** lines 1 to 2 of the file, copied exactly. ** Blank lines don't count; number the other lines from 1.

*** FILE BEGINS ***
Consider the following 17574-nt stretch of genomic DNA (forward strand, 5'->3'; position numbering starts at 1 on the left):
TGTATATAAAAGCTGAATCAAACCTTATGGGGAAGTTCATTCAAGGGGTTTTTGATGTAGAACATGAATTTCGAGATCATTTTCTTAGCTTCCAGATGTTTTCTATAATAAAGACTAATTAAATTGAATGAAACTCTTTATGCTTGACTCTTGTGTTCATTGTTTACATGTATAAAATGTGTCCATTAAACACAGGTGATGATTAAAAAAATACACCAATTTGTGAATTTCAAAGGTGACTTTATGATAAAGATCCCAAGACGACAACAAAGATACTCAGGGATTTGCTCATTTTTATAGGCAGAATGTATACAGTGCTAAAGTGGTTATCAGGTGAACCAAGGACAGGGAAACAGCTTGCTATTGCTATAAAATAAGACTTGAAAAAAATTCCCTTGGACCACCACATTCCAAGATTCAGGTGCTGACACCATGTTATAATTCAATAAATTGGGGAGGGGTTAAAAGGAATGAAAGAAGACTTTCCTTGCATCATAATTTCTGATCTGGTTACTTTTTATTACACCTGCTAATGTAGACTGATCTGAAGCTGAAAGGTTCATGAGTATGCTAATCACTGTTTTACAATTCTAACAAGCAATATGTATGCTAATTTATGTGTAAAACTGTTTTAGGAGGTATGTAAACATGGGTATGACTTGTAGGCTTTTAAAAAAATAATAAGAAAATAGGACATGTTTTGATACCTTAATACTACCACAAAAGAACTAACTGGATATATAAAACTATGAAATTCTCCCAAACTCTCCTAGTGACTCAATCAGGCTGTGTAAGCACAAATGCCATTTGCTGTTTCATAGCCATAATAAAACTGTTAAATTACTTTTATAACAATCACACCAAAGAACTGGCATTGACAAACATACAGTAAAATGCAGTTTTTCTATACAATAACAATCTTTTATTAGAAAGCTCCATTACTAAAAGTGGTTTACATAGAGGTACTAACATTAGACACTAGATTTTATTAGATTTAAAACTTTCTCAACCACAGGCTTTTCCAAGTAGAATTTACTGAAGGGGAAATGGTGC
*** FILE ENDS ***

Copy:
Consider the following 17574-nt stretch of genomic DNA (forward strand, 5'->3'; position numbering starts at 1 on the left):
TGTATATAAAAGCTGAATCAAACCTTATGGGGAAGTTCATTCAAGGGGTTTTTGATGTAGAACATGAATTTCGAGATCATTTTCTTAGCTTCCAGATGTTTTCTATAATAAAGACTAATTAAATTGAATGAAACTCTTTATGCTTGACTCTTGTGTTCATTGTTTACATGTATAAAATGTGTCCATTAAACACAGGTGATGATTAAAAAAATACACCAATTTGTGAATTTCAAAGGTGACTTTATGATAAAGATCCCAAGACGACAACAAAGATACTCAGGGATTTGCTCATTTTTATAGGCAGAATGTATACAGTGCTAAAGTGGTTATCAGGTGAACCAAGGACAGGGAAACAGCTTGCTATTGCTATAAAATAAGACTTGAAAAAAATTCCCTTGGACCACCACATTCCAAGATTCAGGTGCTGACACCATGTTATAATTCAATAAATTGGGGAGGGGTTAAAAGGAATGAAAGAAGACTTTCCTTGCATCATAATTTCTGATCTGGTTACTTTTTATTACACCTGCTAATGTAGACTGATCTGAAGCTGAAAGGTTCATGAGTATGCTAATCACTGTTTTACAATTCTAACAAGCAATATGTATGCTAATTTATGTGTAAAACTGTTTTAGGAGGTATGTAAACATGGGTATGACTTGTAGGCTTTTAAAAAAATAATAAGAAAATAGGACATGTTTTGATACCTTAATACTACCACAAAAGAACTAACTGGATATATAAAACTATGAAATTCTCCCAAACTCTCCTAGTGACTCAATCAGGCTGTGTAAGCACAAATGCCATTTGCTGTTTCATAGCCATAATAAAACTGTTAAATTACTTTTATAACAATCACACCAAAGAACTGGCATTGACAAACATACAGTAAAATGCAGTTTTTCTATACAATAACAATCTTTTATTAGAAAGCTCCATTACTAAAAGTGGTTTACATAGAGGTACTAACATTAGACACTAGATTTTATTAGATTTAAAACTTTCTCAACCACAGGCTTTTCCAAGTAGAATTTACTGAAGGGGAAATGGTGC